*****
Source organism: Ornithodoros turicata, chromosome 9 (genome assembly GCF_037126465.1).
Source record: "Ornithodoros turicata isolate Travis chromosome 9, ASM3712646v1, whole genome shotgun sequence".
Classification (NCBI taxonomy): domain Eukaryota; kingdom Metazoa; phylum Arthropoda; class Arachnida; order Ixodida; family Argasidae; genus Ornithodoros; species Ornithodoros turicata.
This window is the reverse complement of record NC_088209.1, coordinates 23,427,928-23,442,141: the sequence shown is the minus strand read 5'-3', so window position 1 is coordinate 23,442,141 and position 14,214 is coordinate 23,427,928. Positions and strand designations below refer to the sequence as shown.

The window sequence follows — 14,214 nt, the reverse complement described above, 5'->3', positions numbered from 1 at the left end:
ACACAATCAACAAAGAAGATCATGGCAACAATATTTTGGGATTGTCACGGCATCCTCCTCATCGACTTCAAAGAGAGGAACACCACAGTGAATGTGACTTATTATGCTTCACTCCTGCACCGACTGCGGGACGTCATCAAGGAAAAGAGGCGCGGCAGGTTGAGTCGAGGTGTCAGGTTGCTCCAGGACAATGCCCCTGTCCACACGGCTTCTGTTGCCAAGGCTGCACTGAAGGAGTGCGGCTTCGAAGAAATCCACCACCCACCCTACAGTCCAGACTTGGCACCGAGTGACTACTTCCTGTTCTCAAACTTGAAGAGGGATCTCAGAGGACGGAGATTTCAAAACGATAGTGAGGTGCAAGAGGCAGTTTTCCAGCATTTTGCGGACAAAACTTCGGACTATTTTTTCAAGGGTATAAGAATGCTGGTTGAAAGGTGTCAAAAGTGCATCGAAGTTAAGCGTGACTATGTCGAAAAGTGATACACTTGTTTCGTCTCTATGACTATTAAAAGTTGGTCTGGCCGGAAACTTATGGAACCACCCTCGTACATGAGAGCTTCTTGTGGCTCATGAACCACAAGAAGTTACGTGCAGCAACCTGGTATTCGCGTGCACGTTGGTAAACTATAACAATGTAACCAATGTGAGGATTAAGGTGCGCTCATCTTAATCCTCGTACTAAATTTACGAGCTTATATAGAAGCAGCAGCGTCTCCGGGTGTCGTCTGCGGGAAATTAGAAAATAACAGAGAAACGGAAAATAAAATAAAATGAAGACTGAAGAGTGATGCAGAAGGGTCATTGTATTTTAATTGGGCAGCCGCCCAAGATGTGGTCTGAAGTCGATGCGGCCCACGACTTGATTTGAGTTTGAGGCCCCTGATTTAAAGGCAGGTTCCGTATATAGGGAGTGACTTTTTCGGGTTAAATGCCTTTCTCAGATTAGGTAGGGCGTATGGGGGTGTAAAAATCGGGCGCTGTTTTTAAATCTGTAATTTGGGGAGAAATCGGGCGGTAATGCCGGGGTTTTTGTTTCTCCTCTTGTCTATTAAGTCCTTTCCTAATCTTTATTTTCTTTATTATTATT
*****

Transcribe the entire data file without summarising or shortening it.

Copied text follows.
Source organism: Ornithodoros turicata, chromosome 9 (genome assembly GCF_037126465.1).
Source record: "Ornithodoros turicata isolate Travis chromosome 9, ASM3712646v1, whole genome shotgun sequence".
Classification (NCBI taxonomy): domain Eukaryota; kingdom Metazoa; phylum Arthropoda; class Arachnida; order Ixodida; family Argasidae; genus Ornithodoros; species Ornithodoros turicata.
This window is the reverse complement of record NC_088209.1, coordinates 23,427,928-23,442,141: the sequence shown is the minus strand read 5'-3', so window position 1 is coordinate 23,442,141 and position 14,214 is coordinate 23,427,928. Positions and strand designations below refer to the sequence as shown.

The window sequence follows — 14,214 nt, the reverse complement described above, 5'->3', positions numbered from 1 at the left end:
ACACAATCAACAAAGAAGATCATGGCAACAATATTTTGGGATTGTCACGGCATCCTCCTCATCGACTTCAAAGAGAGGAACACCACAGTGAATGTGACTTATTATGCTTCACTCCTGCACCGACTGCGGGACGTCATCAAGGAAAAGAGGCGCGGCAGGTTGAGTCGAGGTGTCAGGTTGCTCCAGGACAATGCCCCTGTCCACACGGCTTCTGTTGCCAAGGCTGCACTGAAGGAGTGCGGCTTCGAAGAAATCCACCACCCACCCTACAGTCCAGACTTGGCACCGAGTGACTACTTCCTGTTCTCAAACTTGAAGAGGGATCTCAGAGGACGGAGATTTCAAAACGATAGTGAGGTGCAAGAGGCAGTTTTCCAGCATTTTGCGGACAAAACTTCGGACTATTTTTTCAAGGGTATAAGAATGCTGGTTGAAAGGTGTCAAAAGTGCATCGAAGTTAAGCGTGACTATGTCGAAAAGTGATACACTTGTTTCGTCTCTATGACTATTAAAAGTTGGTCTGGCCGGAAACTTATGGAACCACCCTCGTACATGAGAGCTTCTTGTGGCTCATGAACCACAAGAAGTTACGTGCAGCAACCTGGTATTCGCGTGCACGTTGGTAAACTATAACAATGTAACCAATGTGAGGATTAAGGTGCGCTCATCTTAATCCTCGTACTAAATTTACGAGCTTATATAGAAGCAGCAGCGTCTCCGGGTGTCGTCTGCGGGAAATTAGAAAATAACAGAGAAACGGAAAATAAAATAAAATGAAGACTGAAGAGTGATGCAGAAGGGTCATTGTATTTTAATTGGGCAGCCGCCCAAGATGTGGTCTGAAGTCGATGCGGCCCACGACTTGATTTGAGTTTGAGGCCCCTGATTTAAAGGCAGGTTCCGTATATAGGGAGTGACTTTTTCGGGTTAAATGCCTTTCTCAGATTAGGTAGGGCGTATGGGGGTGTAAAAATCGGGCGCTGTTTTTAAATCTGTAATTTGGGGAGAAATCGGGCGGTAATGCCGGGGTTTTTGTTTCTCCTCTTGTCTATTAAGTCCTTTCCTAATCTTTATTTTCTTTATTATTATT